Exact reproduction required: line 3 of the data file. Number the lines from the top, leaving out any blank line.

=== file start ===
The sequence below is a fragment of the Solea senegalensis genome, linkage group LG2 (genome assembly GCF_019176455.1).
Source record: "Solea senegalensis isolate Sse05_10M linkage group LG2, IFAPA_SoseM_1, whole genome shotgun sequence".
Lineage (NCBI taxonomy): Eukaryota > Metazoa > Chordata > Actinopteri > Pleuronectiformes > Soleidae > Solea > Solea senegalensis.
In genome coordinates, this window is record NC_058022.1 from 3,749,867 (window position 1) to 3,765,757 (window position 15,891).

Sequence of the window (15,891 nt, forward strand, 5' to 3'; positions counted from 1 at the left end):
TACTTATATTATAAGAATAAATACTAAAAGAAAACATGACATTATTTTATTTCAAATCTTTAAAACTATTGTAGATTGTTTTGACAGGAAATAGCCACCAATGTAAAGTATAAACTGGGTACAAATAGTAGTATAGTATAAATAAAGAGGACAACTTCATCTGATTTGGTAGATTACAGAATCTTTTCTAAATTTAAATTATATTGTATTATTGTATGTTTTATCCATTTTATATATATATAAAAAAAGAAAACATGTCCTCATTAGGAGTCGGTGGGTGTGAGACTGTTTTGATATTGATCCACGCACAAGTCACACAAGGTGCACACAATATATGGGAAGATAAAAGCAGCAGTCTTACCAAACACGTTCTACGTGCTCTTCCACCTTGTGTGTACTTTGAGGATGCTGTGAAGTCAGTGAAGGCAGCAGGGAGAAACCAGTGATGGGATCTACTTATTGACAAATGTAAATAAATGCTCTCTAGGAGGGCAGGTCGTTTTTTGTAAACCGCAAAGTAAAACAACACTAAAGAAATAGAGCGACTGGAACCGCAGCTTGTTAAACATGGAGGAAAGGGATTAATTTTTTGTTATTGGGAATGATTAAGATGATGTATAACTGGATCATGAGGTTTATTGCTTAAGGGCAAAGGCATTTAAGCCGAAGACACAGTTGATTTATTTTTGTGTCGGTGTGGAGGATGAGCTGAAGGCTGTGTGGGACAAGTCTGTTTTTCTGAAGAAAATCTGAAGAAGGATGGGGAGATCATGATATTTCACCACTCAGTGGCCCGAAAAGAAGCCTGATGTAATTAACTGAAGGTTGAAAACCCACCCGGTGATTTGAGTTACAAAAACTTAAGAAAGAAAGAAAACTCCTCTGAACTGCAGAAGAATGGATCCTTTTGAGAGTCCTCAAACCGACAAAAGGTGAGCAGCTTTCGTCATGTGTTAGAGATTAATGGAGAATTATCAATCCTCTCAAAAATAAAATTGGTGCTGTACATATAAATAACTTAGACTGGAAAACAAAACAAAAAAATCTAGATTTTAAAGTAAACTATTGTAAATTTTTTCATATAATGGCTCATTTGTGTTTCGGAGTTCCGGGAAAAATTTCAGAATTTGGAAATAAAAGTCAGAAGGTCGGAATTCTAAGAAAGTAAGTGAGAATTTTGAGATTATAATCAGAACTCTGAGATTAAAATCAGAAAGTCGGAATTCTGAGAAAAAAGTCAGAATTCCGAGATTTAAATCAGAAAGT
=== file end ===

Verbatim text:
Lineage (NCBI taxonomy): Eukaryota > Metazoa > Chordata > Actinopteri > Pleuronectiformes > Soleidae > Solea > Solea senegalensis.